Text: English, Korean (translation) --This text refers to the Hardcover edition.

More About the Author

Discover books, learn about writers, read author blogs, and more.

Customer Reviews

4.2 out of 5 stars
5 star
1
4 star
3
3 star
0
2 star
0
1 star
0
See all 4 customer reviews
Share your thoughts with other customers

Most Helpful Customer Reviews

2 of 2 people found the following review helpful By A Customer on March 15, 1999
Format: Hardcover
Lady Hong, the grandmother of the King of Korea, recounts the terrible story of her young life: chosen from a group of Korean girls to marry the Crown Prince at the age of eight, she watches him slide into madness and rivalry with his father. The Prince's malady first shows itself as peculiar concern about clothing, and later turns to violent behavior towards his staff; finally to a life-and-death struggle with his father. The story itself is riveting,and is accompanied by fascinating details about the daily life of a traditional Korean aristocrat.
Comment Was this review helpful to you? Yes No Sending feedback...
Thank you for your feedback. If this review is inappropriate, please let us know.
Sorry, we failed to record your vote. Please try again
1 of 1 people found the following review helpful By A Customer on November 5, 1999
Format: Hardcover
Memoirs of a Korean Queen is a first person historical account about the Imo Incident (July 11, 1762). This novel was written over an eleven-year period by Lady Hong, the wife of Prince Sado, to show her grandson, King Sunjo, that her family was not at fault for the death of Prince Sado. Although she does not outright say that it is King Yongjo's fault for Prince Sado's death, she certainly implies that it is the King's fault because of his inadequacy as a father. Also, this novel is a fine example of Confucian values that were set forth in that time of Korea. It is these Confucian values that gave her the strength to continue; while at the same time it rendered her powerless.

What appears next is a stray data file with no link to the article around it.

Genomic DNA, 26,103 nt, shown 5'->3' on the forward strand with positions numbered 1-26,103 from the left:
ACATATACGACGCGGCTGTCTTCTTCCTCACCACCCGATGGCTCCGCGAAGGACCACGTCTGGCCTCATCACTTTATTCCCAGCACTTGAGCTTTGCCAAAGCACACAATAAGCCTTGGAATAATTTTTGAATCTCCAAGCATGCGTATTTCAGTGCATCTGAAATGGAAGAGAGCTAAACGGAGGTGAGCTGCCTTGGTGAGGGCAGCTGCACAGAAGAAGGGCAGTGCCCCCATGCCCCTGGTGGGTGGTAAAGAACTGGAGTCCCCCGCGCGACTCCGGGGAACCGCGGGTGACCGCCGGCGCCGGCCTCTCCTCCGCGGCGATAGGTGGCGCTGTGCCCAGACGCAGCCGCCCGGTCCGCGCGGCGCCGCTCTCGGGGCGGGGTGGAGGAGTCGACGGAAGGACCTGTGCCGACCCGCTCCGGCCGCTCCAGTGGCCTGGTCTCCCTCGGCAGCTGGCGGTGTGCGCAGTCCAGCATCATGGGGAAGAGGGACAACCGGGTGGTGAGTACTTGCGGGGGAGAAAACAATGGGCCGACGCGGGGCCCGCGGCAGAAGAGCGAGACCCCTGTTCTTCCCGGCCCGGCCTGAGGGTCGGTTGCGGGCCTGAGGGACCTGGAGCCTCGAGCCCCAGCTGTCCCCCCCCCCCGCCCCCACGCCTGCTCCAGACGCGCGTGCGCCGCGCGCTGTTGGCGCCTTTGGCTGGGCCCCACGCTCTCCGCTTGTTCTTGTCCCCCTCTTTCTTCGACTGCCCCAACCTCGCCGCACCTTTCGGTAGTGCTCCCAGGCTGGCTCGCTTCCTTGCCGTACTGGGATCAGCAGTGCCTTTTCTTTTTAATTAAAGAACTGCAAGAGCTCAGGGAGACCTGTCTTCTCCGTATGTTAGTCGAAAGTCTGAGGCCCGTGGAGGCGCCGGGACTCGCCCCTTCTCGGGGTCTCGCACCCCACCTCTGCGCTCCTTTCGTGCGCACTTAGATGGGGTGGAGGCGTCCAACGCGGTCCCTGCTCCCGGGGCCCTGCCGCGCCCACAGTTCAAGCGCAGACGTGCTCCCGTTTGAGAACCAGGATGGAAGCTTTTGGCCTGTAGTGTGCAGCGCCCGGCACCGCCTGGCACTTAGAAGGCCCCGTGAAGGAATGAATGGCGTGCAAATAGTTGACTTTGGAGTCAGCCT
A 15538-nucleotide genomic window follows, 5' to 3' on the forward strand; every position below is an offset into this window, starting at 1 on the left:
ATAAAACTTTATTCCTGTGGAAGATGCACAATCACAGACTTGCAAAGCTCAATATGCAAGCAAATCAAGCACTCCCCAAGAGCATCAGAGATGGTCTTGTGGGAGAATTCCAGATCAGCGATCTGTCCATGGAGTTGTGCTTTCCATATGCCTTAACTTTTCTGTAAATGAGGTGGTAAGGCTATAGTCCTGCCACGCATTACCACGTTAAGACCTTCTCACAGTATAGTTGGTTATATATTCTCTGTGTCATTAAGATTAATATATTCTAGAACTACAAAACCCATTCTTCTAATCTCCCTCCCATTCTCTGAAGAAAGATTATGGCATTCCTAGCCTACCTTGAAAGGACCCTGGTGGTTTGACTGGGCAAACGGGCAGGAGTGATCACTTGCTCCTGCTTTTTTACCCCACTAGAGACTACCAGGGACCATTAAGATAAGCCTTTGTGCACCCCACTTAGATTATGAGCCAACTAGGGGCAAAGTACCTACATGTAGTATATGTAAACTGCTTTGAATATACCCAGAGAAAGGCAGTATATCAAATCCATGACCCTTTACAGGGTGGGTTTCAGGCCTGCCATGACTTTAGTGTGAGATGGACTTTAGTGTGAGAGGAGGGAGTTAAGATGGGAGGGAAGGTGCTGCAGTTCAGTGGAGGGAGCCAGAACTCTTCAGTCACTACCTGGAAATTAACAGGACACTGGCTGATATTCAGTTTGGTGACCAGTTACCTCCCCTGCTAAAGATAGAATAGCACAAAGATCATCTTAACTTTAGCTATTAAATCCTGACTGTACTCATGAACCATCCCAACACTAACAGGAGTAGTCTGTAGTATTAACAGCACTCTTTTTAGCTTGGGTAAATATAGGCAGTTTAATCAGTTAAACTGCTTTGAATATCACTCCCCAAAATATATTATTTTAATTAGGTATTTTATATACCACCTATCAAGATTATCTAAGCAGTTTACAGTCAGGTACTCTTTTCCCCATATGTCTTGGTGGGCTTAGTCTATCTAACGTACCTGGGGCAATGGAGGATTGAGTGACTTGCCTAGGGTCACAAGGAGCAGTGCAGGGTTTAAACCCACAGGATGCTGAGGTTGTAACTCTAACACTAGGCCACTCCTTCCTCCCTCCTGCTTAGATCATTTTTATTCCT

Comment Was this review helpful to you? Yes No Sending feedback...
Thank you for your feedback. If this review is inappropriate, please let us know.
Sorry, we failed to record your vote. Please try again
Format: Paperback Verified Purchase
I enjoy reading about history especially if it's an autobiography. Although this princess story is not what you find in fairy tales, it was amazing to find out how tragic a life of "privilege" could be during those times. I would recommend this book to anyone who wants to know the real life of Korean royalty in the 1700's.
Comment Was this review helpful to you? Yes No Sending feedback...
Thank you for your feedback. If this review is inappropriate, please let us know.
Sorry, we failed to record your vote. Please try again
Format: Paperback Verified Purchase
I first heard of this story through the various Korean dramas I watch. I wanted some history to go with the stories, and found this. It is a lot more interesting than I expected. I know that TV tends to exaggerate, but this shows that the TV shows didnt have to stray much from reality for a good story!~
Comment Was this review helpful to you? Yes No Sending feedback...
Thank you for your feedback. If this review is inappropriate, please let us know.
Sorry, we failed to record your vote. Please try again

What Other Items Do Customers Buy After Viewing This Item?